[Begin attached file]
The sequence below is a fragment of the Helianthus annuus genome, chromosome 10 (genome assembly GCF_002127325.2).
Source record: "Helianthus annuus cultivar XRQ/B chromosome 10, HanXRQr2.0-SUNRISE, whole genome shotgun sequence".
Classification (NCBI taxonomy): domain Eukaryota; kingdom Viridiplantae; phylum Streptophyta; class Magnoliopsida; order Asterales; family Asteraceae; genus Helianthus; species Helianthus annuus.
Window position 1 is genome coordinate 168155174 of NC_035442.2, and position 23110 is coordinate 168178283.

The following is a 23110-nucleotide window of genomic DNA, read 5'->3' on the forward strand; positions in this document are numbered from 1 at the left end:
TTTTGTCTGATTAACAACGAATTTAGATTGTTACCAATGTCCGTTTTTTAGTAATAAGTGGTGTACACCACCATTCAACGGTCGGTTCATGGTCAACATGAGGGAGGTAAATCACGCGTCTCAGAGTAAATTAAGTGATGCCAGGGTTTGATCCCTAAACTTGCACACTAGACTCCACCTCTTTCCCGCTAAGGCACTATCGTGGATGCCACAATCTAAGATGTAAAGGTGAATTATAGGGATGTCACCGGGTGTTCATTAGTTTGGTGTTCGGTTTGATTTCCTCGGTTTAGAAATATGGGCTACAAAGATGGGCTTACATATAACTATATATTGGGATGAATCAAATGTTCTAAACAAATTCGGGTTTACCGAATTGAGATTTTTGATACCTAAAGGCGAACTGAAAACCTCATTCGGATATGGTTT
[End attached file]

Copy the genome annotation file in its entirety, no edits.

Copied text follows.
The sequence below is a fragment of the Helianthus annuus genome, chromosome 10 (genome assembly GCF_002127325.2).
Source record: "Helianthus annuus cultivar XRQ/B chromosome 10, HanXRQr2.0-SUNRISE, whole genome shotgun sequence".
Classification (NCBI taxonomy): domain Eukaryota; kingdom Viridiplantae; phylum Streptophyta; class Magnoliopsida; order Asterales; family Asteraceae; genus Helianthus; species Helianthus annuus.
Window position 1 is genome coordinate 168155174 of NC_035442.2, and position 23110 is coordinate 168178283.

The following is a 23110-nucleotide window of genomic DNA, read 5'->3' on the forward strand; positions in this document are numbered from 1 at the left end:
TTTTGTCTGATTAACAACGAATTTAGATTGTTACCAATGTCCGTTTTTTAGTAATAAGTGGTGTACACCACCATTCAACGGTCGGTTCATGGTCAACATGAGGGAGGTAAATCACGCGTCTCAGAGTAAATTAAGTGATGCCAGGGTTTGATCCCTAAACTTGCACACTAGACTCCACCTCTTTCCCGCTAAGGCACTATCGTGGATGCCACAATCTAAGATGTAAAGGTGAATTATAGGGATGTCACCGGGTGTTCATTAGTTTGGTGTTCGGTTTGATTTCCTCGGTTTAGAAATATGGGCTACAAAGATGGGCTTACATATAACTATATATTGGGATGAATCAAATGTTCTAAACAAATTCGGGTTTACCGAATTGAGATTTTTGATACCTAAAGGCGAACTGAAAACCTCATTCGGATATGGTTT